Today’s topic is anatomy of the hips and pelvis. The pelvis and hips are connected in the same region, so I thought I’d combine these two posts inot one for your convenience. Let’s get right into it:
A short preview…
This is a quick informational video to help preview and visually grasp the concepts that will be reviewed and learned in this post.
Let’s get into the blog post…
The pelvis connects your trunk to your legs. This is what makes it so vital and necessary to stabilize to prevent injuries and hone your technique.
Here is a diagram of the pelvic bones for reference as we dive depper into the reading:
When most people think of the hip, they think of the ball-and-socket joint that allows rotation, flexion, extension, and a lot of other movement of the femur bone (the thigh bone). The technical name for the “hip joint” is the acetabulum.
The femur bone & the trochanters
The femur bone begins in the acetabulum and runs all the way down to the tibia where it forms the knee joint. But, before we get there, the femur has multiple muscle attachments. All of these muscles need a substantial grip as they attach along the femur. Thus we have the greater and lesser trochanters.
Greater trochanter: Lateral to your femur bone, larger
Lesser trochanter: Medial to your femur bone, smaller
In many ballet movements such as extensions, pirouettes, and fouettés, it’s important to keep a stable supporting side and hip so that you can do all of those fancy things with your working leg. You probably already know this because it’s a common topic to discuss among teachers.
The technical name for this concept is hip disassociation. Basically, as the dictionary defines it, it is stabilization of the pelvis and hip on the supporting side so that the range of motion in the working side may be increased.
So, basically (in human form), the more stable and supported your standing hip is, the greater height of extension you will be able to achieve.
Many teachers say things like “lift up,” and “stable center.” But, what is this correction really calling for? It’s calling for a stabilization and neutralization of the pelvis and pelvic area. This allows for increased hip disassocation and honed technique.
A posterior pelvic tilt is also known as “tucking.” This overworks the gluteus maximus and often forces turnout and creates rolling effects, resulting in knee injuries.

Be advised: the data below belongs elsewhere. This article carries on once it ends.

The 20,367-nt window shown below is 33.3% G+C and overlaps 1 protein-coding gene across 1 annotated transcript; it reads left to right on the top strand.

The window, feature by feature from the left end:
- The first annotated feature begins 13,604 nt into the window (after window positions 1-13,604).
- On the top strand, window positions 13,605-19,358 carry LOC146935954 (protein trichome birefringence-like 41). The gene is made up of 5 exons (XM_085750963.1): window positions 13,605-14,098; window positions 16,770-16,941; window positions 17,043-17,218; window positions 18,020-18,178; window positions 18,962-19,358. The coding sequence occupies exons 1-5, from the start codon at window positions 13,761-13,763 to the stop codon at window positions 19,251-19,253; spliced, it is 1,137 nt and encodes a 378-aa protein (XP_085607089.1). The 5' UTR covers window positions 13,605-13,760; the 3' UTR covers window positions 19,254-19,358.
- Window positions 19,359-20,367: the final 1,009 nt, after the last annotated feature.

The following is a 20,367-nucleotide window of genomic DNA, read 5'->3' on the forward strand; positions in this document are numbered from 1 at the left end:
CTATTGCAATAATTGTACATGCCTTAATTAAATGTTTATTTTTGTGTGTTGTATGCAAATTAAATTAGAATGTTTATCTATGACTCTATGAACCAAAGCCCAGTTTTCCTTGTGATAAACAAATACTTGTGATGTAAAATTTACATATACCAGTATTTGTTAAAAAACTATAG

An anterior pelvic tilt is also known as “tipping.” This often occurs when the iliopsoas is tight or weak. It creates an inability to turn out and is known for sending the hips backward and thus weight onto the heels, creating an inability to balance and lots of other technical problems.
These tilts can be fixed using proper core strengthening and knowledge, in addition to the muscles of the hips and pelvis. To learn more about the anatomy of your core, see my All About the Core post. For strengthening, see my Abdominal Workout.
The hip muscles
If you missed Monday’s All About The Iliopsoas post, click anywhere in this blue area. We’ll talk briefly about this muscle here, but in that post we go into much more detail about its attachments and origination as well as its benefits to your dancing and some injuries related to it. I even give you a few exercises to do!
The iliopsoas connects the pelvis and lower spine to the femur bone. It is made up of the iliacus and the psoas.
Iliacus: Inserts at the lesser trochanter, originates at the pelvis
Psoas: Inserts at the lesser trochanter, originates at the lower spine
These two muscles combine to make the iliopsoas. This muscle is vital to your development as a dancer and an artist (again, see the post linked above for more information).
Gluteus medius and minimus
These muscles connect the pelvis to the greater trochanter of the femur bone. They help with abduction (moving of the leg away from you) and hip stabilization (a.k.a. hip stabilization). These muscles are helpful during petite allegros. I talked about the role of the abductors and how they can help your dancing in my Improving Petite Allegro post.
Tensor fasciae latae
This muscle connects the outer ilium (click here for pelvis diagram) with the iliotibal band. The iliotibal band runs from the ilium to the knee (also known as the IT band).
This muscle, just like the gluteus maximus/minimus above, helps with abduction, hip stabilization, and hip disassociation.